The House should know that the Sports Council is extremely keen to foster excellence in UK sport. Through its £1.5 million grants to the National Coaching Foundation and through its support for sports science and sports medicine, it has done much to help sportspeople. Its

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national junior sports programme will, if properly integrated in the national curriculum, help to improve the prospects of British success in many sports. I know that the House would wish me to add that the grant aid given to the Sports Council should in no way be affected by the future availability of lottery funds.

There was great disappointment that Manchester's Olympic bid was unsuccessful, in spite of the efforts of Sir Bob Scott and the Prime Minister. Even so, Britain continues to be regarded as a leading sporting nation, full of good ideas and programmes.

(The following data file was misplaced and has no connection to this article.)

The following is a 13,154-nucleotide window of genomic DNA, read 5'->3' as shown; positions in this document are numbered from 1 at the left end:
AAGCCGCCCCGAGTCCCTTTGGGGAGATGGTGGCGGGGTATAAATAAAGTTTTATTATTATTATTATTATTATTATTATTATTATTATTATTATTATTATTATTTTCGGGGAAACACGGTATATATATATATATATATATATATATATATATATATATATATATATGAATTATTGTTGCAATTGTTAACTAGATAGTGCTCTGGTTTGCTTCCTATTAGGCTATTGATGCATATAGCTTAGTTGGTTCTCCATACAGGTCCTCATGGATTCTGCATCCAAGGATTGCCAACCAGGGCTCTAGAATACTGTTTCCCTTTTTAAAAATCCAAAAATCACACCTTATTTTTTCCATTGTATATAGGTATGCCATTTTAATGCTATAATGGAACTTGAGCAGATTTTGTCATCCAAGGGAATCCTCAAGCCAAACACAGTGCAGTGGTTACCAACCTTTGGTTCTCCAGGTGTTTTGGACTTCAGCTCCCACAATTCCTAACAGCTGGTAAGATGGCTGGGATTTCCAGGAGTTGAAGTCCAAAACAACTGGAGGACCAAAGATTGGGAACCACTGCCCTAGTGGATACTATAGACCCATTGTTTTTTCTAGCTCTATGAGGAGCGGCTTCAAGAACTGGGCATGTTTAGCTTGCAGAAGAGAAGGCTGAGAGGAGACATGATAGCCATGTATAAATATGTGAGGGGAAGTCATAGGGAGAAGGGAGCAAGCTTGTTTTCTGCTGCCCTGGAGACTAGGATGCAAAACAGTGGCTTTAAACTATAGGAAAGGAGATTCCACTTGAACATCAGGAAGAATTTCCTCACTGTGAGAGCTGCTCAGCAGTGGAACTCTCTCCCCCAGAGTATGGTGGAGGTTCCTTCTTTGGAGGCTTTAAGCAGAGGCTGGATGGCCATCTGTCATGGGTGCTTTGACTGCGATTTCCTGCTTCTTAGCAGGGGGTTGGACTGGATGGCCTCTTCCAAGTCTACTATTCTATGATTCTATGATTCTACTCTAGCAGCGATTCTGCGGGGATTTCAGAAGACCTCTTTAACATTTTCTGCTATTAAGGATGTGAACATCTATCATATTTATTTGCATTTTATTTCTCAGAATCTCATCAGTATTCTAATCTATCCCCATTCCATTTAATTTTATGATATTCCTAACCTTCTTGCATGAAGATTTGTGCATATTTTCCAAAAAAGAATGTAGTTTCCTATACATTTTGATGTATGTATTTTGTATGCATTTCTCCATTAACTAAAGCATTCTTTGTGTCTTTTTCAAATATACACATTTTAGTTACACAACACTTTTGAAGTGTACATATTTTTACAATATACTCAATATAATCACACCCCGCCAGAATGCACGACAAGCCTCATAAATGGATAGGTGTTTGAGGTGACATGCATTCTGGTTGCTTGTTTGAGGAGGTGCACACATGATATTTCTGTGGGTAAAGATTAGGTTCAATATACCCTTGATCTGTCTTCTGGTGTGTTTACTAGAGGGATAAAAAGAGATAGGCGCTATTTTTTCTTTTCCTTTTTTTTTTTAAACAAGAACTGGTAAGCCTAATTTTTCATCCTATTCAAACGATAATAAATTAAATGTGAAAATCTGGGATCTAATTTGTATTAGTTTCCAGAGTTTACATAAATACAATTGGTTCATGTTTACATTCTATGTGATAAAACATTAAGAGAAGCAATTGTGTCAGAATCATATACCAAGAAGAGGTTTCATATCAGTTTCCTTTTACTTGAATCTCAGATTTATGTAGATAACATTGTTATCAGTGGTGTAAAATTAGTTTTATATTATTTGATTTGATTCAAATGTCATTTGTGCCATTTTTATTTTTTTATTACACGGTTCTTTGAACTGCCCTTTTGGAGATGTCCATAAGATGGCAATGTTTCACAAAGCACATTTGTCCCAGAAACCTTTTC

I have spoken about the need to match funds with the proceeds of the national lottery. Perhaps my hon. Friend the Under-Secretary of State will now clarify the position of the private sector. Is the private sector to be allowed to contribute to partnership schemes that might, in time, offer a return on investment to the national lottery fund ?

In the sport of tennis, for example, an organisation such as David Lloyd Leisure is keen to develop facilities, not just for profit, but because its founder hopes to find a future Wimbledon winner for Britain. Does the Minister want such a partnership to work in future ? Can he assure me that he is committed to the principle that the participation of young people in active sport, both in and out of school, is high on his agenda ?